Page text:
g) estimating a first missing load coil in the telecommunications transmission line by modeling baseline transmission lines with a missing load coil at various locations in the baseline telecommunications transmission line at the estimated wire and using the baseline missing load coil transmission line model with the minimum error value;
h) modeling a plurality of telecommunications transmission lines using the estimated wire gauge and the estimated location of the first missing load coil to generate magnitude values representative of the impedance of the modeled telecommunications transmission lines as a function of frequency;
i) estimating the wire gauge by calculating a difference value between a first local minimum magnitude value in the acquired magnitude values and the corresponding magnitude value for each of the modeled telecommunications transmission lines and using the modeled telecommunications transmission line with the minimum difference value;
j) estimating additional missing load coils in the telecommunications transmission line using the modeled telecommunications transmission lines at the estimated wire gauge and the estimated location of the first missing load coil to generate amplitude and frequency error values; and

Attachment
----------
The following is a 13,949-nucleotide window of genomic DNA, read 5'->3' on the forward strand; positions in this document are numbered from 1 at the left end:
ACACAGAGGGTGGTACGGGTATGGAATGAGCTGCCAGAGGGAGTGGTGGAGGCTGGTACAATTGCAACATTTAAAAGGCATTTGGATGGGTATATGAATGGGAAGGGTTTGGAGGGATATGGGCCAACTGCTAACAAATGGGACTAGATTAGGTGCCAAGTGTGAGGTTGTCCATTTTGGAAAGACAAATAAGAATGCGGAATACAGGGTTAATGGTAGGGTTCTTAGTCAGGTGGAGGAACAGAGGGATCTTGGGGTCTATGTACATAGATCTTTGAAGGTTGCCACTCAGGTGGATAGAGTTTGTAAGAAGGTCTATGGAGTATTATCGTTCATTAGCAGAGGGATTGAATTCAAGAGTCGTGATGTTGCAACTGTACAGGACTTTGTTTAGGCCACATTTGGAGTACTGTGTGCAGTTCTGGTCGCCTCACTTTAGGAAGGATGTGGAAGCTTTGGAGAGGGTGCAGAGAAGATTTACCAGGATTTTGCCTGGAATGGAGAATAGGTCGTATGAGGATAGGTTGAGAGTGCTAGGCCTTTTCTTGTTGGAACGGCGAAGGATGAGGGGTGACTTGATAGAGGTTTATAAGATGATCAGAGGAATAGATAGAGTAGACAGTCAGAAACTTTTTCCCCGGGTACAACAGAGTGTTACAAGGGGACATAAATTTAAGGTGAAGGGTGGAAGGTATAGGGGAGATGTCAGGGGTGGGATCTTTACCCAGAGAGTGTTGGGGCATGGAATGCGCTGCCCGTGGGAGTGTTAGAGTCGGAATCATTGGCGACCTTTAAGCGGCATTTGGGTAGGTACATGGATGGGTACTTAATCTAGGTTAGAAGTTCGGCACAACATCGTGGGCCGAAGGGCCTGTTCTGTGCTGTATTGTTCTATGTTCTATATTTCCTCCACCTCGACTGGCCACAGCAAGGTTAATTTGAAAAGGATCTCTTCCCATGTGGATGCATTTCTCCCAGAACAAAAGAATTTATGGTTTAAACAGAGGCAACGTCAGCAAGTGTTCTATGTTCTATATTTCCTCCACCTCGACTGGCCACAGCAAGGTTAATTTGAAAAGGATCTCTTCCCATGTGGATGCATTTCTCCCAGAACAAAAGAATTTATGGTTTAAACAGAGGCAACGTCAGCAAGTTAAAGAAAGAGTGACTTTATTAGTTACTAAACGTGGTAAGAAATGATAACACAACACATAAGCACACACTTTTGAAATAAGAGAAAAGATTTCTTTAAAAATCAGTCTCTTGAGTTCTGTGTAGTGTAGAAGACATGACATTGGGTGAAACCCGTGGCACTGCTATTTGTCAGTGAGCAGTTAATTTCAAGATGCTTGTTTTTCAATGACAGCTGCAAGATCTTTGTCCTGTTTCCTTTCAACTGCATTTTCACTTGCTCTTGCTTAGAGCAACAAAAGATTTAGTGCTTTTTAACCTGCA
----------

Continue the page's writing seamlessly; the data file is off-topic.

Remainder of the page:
k) comparing the error values of the modeled telecommunications transmission lines with the estimated additional missing load coils to each other to determine the modeled telecommunications transmission line with the minimum error value that characterizes the loading pattern of the measured telecommunications transmission line.
19. The method of characterizing the loading pattern of a telecommunications transmission line as recited in claim
18 wherein an initial step comprises storing coefficients of a plurality of two-port transmission line network models at selected frequencies and transmission line wire gauges that represents baseline telecommunications transmission lines and segments of the telecommunications transmission line.20. The method of characterizing the loading pattern of a telecommunications transmission line as recited in claim
19 wherein the modeling step further comprises initial steps of:a) estimating a beginning length for the transmission line as a function of the acquired magnitude value at a moderately high acquired frequency; and
b) estimating a length for the transmission line as a function of the acquired magnitude value at the lowest acquired frequency.